Harmless fun or a deadly pursuit? Muhammad Salman Khan gathers some different opinions regarding Basant.
As the rays of the sun get brighter and winter clouds disappear, there is an unmistakable scent of spring in the air. The parks of Lahore are suffused with the fragrance of flowers and resound with bird song. A plethora of festivals and cultural activities abound but still Lahorites miss their Basant; unfortunately, this beloved cultural event was banned by the Punjab government in 2005 in the wake of a number of string-related deaths.
The sight of colourful kites dotting the sky, along with festive music and an array of delectable dishes, is considered to be the true sign of spring for many a Lahorite. They question the rationale behind banning an activity that is all about entertainment and joy. To them the restriction on kite-flying is an unnecessary curb on an event that they view as cultural heritage.
On the other hand, the critics of Basant go to all lengths to prove it a lethal sport which leaves behind a trail of misery for many families who lose their dear ones. Kite-flying, in their view, is nothing more than a cut-throat competition…in every sense of the word.
“Ask a mother who has lost her child yet to blossom into youth to the killer sport, ask a child who has seen his father cut down by twine at a time when he needs his affection the most,” says a person, who did not give his name because of personal reasons. He maintains that activities like kite-flying are nothing short of a luxury which end up doing more harm than good.
“One can’t stop travelling by a train or a plane even though there is the risk of accidents but one can easily do without Basant; it not only claims a number of lives but is also a strain on national resources,” he argues. Others condemn it on the basis of religion and equate it with obscenity.
Countering these arguments, Agha Waqar Khan says it is unjust to see just one side of the picture. Basant, he says, is one of the few festivals one can enjoy provided there is discipline and awareness about the hazards of chemical or glass-coated twine. Generally, a few unscrupulous people violate norms of decency and lack empathy but a majority of the people are conscientious enough to follow the unwritten rules of the sport. Just as everything else, Basant is what we make of it, says Khan.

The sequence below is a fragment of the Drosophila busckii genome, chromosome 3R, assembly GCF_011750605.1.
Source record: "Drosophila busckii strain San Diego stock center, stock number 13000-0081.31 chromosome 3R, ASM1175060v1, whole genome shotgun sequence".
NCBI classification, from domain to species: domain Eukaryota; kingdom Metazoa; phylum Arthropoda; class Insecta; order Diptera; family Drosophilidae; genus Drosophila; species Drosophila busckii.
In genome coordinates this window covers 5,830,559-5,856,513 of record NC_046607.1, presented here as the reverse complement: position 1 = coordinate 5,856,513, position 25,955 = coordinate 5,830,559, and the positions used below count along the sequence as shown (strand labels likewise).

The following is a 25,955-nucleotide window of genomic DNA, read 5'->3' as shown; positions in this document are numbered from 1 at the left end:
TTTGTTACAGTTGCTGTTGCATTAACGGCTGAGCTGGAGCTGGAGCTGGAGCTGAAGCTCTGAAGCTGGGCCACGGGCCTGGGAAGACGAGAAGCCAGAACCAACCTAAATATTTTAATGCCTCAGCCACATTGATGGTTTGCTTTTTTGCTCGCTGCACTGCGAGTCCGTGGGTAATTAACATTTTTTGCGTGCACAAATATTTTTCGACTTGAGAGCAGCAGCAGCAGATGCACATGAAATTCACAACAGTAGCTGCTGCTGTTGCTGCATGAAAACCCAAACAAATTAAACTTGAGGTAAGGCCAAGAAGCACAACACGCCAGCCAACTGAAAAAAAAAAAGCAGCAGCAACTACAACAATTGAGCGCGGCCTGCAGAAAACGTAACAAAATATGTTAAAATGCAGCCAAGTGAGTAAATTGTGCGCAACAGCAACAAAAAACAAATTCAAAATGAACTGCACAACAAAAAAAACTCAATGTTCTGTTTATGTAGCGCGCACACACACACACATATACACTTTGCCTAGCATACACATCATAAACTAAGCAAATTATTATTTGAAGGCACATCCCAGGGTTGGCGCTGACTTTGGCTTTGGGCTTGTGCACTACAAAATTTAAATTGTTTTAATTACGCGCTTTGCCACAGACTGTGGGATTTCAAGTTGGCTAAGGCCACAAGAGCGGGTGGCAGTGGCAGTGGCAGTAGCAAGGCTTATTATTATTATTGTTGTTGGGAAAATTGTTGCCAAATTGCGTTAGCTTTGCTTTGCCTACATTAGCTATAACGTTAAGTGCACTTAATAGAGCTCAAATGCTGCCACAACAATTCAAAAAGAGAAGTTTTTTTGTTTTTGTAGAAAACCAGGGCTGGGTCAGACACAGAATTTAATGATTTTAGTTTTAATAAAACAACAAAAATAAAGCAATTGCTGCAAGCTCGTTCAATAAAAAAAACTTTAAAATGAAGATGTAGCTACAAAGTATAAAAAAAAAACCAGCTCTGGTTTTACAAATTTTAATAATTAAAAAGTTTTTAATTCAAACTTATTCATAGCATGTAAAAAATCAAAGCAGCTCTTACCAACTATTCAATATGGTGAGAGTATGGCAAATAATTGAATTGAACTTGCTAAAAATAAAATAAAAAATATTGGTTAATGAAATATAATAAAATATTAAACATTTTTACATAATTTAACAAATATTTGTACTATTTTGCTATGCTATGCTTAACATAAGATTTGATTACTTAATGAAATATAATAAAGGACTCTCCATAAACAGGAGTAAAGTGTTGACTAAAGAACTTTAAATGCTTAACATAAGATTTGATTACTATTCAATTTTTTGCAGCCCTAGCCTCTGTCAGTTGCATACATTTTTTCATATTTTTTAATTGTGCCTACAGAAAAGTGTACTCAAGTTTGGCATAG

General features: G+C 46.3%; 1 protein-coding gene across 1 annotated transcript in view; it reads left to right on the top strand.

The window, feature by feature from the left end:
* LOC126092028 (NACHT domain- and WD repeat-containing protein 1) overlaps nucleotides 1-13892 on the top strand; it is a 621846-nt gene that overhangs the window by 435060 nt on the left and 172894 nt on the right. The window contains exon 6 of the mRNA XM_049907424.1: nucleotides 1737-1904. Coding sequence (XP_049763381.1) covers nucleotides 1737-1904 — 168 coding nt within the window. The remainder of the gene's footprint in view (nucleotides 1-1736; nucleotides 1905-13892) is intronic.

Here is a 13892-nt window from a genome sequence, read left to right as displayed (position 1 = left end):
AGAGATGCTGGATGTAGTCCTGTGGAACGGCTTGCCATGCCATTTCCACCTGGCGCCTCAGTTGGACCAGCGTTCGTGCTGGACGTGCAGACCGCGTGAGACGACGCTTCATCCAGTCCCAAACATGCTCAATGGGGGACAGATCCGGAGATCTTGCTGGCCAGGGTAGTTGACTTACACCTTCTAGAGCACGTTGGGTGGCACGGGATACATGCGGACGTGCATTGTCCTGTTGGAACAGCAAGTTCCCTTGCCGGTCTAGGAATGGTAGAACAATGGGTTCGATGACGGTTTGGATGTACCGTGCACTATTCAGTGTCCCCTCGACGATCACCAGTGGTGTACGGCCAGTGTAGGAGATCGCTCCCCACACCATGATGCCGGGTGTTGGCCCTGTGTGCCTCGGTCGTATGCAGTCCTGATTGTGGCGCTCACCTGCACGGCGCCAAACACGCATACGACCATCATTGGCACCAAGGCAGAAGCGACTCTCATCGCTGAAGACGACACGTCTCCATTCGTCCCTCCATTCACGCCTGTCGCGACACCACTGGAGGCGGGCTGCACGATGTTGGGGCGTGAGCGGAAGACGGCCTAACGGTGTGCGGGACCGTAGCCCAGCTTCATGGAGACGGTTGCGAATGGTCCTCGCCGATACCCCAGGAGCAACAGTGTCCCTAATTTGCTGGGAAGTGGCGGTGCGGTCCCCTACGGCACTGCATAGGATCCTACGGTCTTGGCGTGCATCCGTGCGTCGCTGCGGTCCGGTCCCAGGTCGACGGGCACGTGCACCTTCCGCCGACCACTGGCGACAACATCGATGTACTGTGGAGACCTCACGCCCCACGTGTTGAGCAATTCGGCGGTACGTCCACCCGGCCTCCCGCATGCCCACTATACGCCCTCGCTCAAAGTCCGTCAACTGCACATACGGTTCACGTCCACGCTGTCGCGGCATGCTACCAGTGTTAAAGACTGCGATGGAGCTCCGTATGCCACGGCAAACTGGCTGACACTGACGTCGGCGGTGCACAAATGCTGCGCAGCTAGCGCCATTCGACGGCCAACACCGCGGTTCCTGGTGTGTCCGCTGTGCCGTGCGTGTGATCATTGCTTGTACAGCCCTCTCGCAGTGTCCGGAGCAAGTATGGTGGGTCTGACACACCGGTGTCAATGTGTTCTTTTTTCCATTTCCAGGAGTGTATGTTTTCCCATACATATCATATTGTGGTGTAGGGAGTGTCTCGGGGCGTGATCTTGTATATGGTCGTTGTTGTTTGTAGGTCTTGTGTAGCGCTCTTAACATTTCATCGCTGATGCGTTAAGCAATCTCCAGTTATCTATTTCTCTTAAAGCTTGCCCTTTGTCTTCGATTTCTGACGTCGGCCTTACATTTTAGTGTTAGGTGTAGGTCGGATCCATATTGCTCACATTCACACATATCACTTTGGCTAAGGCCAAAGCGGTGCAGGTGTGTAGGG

”It is true that one should not play with fire and expose other people to the threat of scars but it is the government’s foremost duty to crack down on the wrongdoers — traders dealing in prohibited material and carefree consumers. Instead of banning the sport, the authorities should use law-enforcement agencies to keep an eye on killjoys who resort to aerial firing and indulge in other disruptive activities”, he says.
Asghar Khan, an avid kite flyer, believes the powers that be penalise a large number of people for the indiscretions of a few. Ham-handed tactics and ill-advised actions like these are counter-productive as they make people defy the authorities. Ban on kite-flying and its paraphernalia means putting thousands of people, including women, out of a job as they eked out a living through this business. Now, these small tradesmen are struggling to make both ends meet.
What happens is that the sport lovers enjoy the activity away from the official eye. The professional kite flyers as well as amateurs have kept the passion alive by holding competitions and having fun in suburban areas of cities. In order to allow recreation and eliminate the threat of casualties, Khan suggests the state should provide open spaces or kite-flying zones to the people. Dangerous (glass-coated) twine, and not Basant, should be banned, he says.
Sharing his opinion on the issue, a retired senior police officer told Dawn it was not difficult for the law enforcers to prevent unhealthy trends in society provided there was political will. “If the Punjab government or any civic agency means business, it may not be difficult for the police to take effective punitive measures to root out the manufacture and sale of lethal twine,” he said. “It is not an issue of resources.
What they lack is will and their vision is cramped by selfish interests and provincialism,” he remarked.
According to him, “too much governmental interference in the private lives of people is uncalled for and stokes distrust.” The government should restrict themselves to keeping law and order and crime under control, letting the people pursue their private lives and interests unhindered, he believes.
As for the cases of deaths due to sharp twine and falling from roofs, he said the government could not be absolved of the duty of securing lives of people by enforcing laws.
“To make Basant a real tourist attraction, there is a need to provide open spaces to the people or else they will fashion their own just as they do in cricket. Proper playgrounds, and not streets, should be the area of such pursuits. The government, irrespective of political affiliations, must make sure that violators of the ban on prohibited stuff are dealt with sternly and more importantly without discrimination,” he said.